12
black organic muck extending to a sandy clay loam at 9 cm.
Limestone bedrock is within 30 cm of the surface, frequently
extending up to the surface. These soils are classified as
a Waccasassa (loamy, siliceous, Thermic Lithic Haplaquepts)
-Demory (loamy, siliceous, Thermic Lithic Haplaquolls)
complex. These areas are subjected to annual flooding and
remain inundated for 1 to 3 months of the year, usually in
late summer and fall.
Treatments
On 29 May, 30 May, and 16 June 1990, hexazinone was
applied at four rates [0.0 (control), 1.7, 3.4, and 6.8 kg
a.i./ha] within 900-m2 plots (30 X 30 m) at the xeric
sandhill, mesic flatwoods, and hydric hammock study sites,
respectively. Twelve plots had been previously designated
at each site and arranged in three blocks of four, with a
minimum 5 m buffer between each plot. The four herbicide
rates were randomly assigned to the remaining plots within
each block. The experimental design was a randomized
complete block.
On the mesic flatwoods and xeric sandhill, appropriate
amounts of hexazinone were applied as Pronone 10Gâ„¢ from a
modified, hand-held, fertilizer spreader. The spreader was
calibrated for a precise application at the highest
treatment rate (64 kg/ha product) and was diluted with
manufacturer-supplied "blank" carrier granules to the
appropriate effective concentrations for the two lower
application rates. Vegetation was too tall for this method

13
of application on the hydric hammock site, so applications
were made using Velpar ULWâ„¢ from a modified Soloâ„¢ power
blower.
Measurements
Prior to herbicide application, four 20-m line
transects were permanently established within each plot.
Lines were parallel, spaced 5 m apart, and were on a 5 m
offset-stagger across a 25 X 25 m measurement plot centered
within each treatment plot. Foliar cover by all woody
species, and by those forb species that commonly reached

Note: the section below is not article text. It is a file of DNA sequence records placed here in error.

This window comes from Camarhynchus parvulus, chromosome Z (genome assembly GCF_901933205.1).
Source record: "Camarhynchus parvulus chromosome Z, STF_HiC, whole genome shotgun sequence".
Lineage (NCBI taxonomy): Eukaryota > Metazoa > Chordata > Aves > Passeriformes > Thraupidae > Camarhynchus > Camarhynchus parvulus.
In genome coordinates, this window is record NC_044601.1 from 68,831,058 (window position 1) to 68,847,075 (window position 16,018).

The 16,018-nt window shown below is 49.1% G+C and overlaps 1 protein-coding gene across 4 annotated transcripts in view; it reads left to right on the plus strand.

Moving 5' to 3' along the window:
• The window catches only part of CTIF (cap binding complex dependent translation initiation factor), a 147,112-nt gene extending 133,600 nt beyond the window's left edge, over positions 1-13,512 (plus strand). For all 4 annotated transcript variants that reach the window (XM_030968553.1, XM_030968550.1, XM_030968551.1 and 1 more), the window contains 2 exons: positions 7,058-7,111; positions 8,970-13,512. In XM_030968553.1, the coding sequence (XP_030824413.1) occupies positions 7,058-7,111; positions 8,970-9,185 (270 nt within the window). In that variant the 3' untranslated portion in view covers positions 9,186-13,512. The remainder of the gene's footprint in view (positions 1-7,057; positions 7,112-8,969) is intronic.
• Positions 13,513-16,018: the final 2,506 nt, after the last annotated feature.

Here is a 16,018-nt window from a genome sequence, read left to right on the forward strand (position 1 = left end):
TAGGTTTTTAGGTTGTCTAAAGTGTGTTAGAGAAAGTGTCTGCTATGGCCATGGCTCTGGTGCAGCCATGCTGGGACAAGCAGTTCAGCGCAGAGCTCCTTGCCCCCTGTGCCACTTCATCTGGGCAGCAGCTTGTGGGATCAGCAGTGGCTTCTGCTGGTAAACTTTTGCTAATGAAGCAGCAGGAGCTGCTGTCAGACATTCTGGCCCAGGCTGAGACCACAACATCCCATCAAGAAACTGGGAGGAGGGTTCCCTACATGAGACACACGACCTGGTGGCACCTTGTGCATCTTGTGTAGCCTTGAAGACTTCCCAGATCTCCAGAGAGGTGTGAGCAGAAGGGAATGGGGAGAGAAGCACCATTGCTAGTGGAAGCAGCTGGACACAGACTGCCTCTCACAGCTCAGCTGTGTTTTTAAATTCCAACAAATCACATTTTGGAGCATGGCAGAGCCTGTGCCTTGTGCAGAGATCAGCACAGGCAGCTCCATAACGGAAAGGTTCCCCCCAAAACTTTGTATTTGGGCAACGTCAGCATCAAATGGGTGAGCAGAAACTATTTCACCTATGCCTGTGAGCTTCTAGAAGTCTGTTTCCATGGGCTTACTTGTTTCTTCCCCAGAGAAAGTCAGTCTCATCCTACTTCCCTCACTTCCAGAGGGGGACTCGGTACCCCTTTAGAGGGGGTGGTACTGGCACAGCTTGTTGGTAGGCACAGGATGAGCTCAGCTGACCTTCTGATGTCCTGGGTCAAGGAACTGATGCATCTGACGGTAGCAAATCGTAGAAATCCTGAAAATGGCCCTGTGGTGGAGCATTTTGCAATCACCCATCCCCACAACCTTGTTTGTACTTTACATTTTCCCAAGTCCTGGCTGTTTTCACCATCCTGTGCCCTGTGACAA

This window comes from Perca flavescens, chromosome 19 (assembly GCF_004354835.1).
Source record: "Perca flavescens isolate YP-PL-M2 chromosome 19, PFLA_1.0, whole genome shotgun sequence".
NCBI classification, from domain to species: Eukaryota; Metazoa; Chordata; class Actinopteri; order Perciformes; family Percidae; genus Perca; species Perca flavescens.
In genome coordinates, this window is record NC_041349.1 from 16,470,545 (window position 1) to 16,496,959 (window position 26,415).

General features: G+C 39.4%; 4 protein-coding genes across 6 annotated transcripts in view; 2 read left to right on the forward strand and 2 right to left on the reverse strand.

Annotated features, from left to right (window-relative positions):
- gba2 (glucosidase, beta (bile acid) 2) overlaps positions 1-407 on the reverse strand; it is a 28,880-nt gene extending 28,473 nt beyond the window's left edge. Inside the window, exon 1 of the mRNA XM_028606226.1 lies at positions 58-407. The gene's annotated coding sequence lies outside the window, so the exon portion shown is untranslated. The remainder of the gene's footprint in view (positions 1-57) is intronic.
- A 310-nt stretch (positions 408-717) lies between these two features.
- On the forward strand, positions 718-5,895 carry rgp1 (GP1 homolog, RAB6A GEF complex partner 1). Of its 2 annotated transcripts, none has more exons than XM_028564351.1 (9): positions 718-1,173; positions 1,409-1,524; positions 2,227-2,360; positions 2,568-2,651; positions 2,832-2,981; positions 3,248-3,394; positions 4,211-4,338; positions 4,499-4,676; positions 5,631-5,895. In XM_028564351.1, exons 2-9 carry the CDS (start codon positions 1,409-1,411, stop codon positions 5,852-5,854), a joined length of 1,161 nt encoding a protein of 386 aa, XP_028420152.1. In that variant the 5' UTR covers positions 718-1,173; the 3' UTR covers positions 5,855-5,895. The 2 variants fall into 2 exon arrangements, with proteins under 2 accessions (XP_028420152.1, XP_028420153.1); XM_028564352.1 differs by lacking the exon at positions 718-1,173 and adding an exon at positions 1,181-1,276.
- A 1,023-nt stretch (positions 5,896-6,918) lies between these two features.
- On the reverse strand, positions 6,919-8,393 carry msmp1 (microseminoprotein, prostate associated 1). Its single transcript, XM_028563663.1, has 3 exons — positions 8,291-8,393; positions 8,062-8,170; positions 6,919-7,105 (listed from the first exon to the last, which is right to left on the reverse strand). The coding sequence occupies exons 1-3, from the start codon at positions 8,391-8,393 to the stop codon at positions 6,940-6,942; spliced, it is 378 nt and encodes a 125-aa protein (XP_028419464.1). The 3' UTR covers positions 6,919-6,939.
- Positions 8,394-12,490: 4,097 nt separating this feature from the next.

heights >0.5 m, were measured along the entire length of
each line. Cover by all other herbaceous vegetation was
measured along three 2-m transects equally spaced along each
20-m line. Foliar cover was remeasured after the first (Oct
90) and second (Sep 91) growing seasons following treatment.
Unless otherwise noted, taxonomic treatment of plant species
followed Wunderlin (1982).
Data Analyses
For all three sampling periods, three diversity
measures were computed separately for woody and herbaceous
vegetation for each treatment replicate per site. These
were (Hill 1973):
N0 = total number of species,
N1 = Exp[-Sj PjlniPj) ] , and
N2 = 1/E, Pj2,
where p¡ is proportional cover of the ith species. These
diversity measures represent actual units of species numbers

14
(Hill 1973, Ludwig and Reynolds 1988). Diversity measures
N1 and N2 are increasingly influenced by equitable
distribution of cover among the component species of a
community, such that they become, respectively, more
insensitive to relatively rare species.
For each study site, herbaceous cover, woody cover, N0,
N1, N2, and cover by individual species were tested for
treatment response by analysis of covariance (ANCOVA) for a
randomized complete block design. Coefficients of variation
for foliar cover tended to remain constant among treatment